Court / Weekend News

Feinstein Stake Bank case delayed again!

By Aaron Humes, Freelance Reporter

It is what it is, declared a philosophical Michael Feinstein, developer of the Stake Bank cruise port facility off Belizes coast, after his court case against Fort Street Tourism Village and the Government of Belize was postponed again Thursday morning.

Justice of the Supreme Court, Courtney Abel reluctantly granted adjournment to counsel for Fort Street and the Attorney General, respectively Senior Counsel Rodwell Williams and Deputy Solicitor General Nigel Hawke, after both pleaded full schedules with cases slated to be heard in the Court of Appeal.

Feinstein is suing both the Government and Fort Street over agreements signed in the early 2000s for the then-Belize Tourism Village that gave it exclusive rights to dock cruise ship passengers in the Belize District.

But he told us that he has tried twice, without success, to bring the owners of the Village onboard as co-investors. He says they did not respond to his proposals.

According to Marshalleck, the exclusive contract unfairly prevents other businesses from competing with the Village.

Both Feinstein and Fort Street are also seeking clarity on the issue of the head tax – the monies collected from passengers entering Belize of which various entities receive a portion.

Marshalleck told The Reporter that at present it is not legislated, and they contend against the Governments assertion that it is merely an administrative device or fee only the legislature, he says, has powers to effect any financial instrument on Belizes behalf.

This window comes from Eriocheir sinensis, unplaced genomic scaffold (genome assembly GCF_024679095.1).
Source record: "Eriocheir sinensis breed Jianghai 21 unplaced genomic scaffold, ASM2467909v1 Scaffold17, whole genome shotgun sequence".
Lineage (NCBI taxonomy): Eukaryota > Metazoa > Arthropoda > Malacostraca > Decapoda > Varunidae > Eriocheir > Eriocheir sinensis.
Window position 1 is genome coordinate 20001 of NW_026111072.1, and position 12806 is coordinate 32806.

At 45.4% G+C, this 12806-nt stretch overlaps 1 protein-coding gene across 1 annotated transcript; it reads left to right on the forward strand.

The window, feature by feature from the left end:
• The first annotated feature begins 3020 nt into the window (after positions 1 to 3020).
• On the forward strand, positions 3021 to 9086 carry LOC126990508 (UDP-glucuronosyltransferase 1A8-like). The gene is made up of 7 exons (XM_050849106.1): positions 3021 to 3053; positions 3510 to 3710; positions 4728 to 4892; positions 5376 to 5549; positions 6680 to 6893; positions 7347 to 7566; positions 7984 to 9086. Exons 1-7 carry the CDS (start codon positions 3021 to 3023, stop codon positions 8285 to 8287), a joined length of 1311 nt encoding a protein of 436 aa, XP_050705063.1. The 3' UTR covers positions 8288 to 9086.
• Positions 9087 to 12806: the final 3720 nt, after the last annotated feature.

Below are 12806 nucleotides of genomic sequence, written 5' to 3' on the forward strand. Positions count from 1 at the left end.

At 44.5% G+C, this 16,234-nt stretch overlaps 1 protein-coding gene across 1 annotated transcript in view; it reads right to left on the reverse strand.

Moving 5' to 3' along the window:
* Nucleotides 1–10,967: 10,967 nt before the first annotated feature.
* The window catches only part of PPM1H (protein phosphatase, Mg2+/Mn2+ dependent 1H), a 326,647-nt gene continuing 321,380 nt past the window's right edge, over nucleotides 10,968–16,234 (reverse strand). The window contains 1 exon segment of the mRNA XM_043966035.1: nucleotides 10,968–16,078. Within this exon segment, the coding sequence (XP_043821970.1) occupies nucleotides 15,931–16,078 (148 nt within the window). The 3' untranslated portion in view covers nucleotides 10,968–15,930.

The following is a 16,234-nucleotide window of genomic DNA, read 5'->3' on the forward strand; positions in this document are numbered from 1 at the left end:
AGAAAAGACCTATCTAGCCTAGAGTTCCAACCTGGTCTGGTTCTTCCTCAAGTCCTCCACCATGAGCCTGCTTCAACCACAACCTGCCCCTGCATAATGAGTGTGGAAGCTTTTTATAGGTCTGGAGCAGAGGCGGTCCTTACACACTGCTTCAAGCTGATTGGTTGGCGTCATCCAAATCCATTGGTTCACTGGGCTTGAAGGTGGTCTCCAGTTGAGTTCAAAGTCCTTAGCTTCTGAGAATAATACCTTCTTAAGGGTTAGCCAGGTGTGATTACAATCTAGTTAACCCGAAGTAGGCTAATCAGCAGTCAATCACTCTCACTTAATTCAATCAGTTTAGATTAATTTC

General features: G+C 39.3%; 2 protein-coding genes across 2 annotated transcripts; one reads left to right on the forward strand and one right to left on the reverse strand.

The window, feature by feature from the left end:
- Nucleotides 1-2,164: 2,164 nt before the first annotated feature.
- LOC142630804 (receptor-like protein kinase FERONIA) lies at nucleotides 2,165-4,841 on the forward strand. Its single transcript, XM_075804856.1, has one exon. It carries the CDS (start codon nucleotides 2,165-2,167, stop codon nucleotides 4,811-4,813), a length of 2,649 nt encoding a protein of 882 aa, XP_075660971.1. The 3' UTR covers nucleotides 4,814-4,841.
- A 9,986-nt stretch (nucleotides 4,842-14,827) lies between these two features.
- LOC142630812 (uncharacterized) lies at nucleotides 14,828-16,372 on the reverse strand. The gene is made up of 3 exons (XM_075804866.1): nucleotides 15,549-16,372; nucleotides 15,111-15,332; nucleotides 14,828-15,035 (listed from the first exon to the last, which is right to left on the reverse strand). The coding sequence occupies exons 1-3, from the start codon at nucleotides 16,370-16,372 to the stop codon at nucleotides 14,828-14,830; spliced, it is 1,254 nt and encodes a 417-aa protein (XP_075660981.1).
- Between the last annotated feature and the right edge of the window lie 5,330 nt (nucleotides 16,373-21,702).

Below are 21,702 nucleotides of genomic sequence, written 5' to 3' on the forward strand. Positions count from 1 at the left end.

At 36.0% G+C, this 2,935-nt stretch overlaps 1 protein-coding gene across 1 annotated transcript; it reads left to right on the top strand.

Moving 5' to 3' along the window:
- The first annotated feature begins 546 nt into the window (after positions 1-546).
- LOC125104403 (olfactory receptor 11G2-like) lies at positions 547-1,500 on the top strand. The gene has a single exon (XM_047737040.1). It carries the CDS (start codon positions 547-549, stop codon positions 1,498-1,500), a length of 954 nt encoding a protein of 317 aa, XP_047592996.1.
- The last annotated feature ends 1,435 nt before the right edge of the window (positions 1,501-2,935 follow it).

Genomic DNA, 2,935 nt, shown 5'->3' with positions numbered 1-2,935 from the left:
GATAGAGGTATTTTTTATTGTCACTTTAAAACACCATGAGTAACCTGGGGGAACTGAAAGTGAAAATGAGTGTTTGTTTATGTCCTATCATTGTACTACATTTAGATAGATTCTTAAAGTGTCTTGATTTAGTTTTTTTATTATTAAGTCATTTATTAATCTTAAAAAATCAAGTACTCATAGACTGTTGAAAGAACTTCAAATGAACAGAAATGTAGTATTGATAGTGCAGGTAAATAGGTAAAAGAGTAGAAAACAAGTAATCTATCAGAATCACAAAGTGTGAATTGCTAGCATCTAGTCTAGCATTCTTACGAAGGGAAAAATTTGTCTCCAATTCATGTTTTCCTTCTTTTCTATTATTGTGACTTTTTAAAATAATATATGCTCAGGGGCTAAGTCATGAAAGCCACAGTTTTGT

It is reported that on June 26 a bill in the House of Representatives will legislate the tax both retrospectively and in the future. But if that goes through as planned, it only solves part of the problem ensuring FSTVs continued revenue stream.

The Village claims unspecified damages in an ancillary claim for future losses from the head tax which the legislation aims to correct and legalize. But Marshalleck believes that the other side is hoping that that legislation jettisons that part of their worries – a tactic which seems familiar, as the Petrocaribe Loans Act carries the same kind of retrospectivity for loans borrowed under that program.

Prime Minister Dean Barrow has taken a personal interest in resolving the dispute, meeting several times with both Feinstein, representatives for the Village and with Carnival Cruise Lines in Miami, the latter of which does not object in principle to the Stake Bank project.

The case returns to court on June 18.

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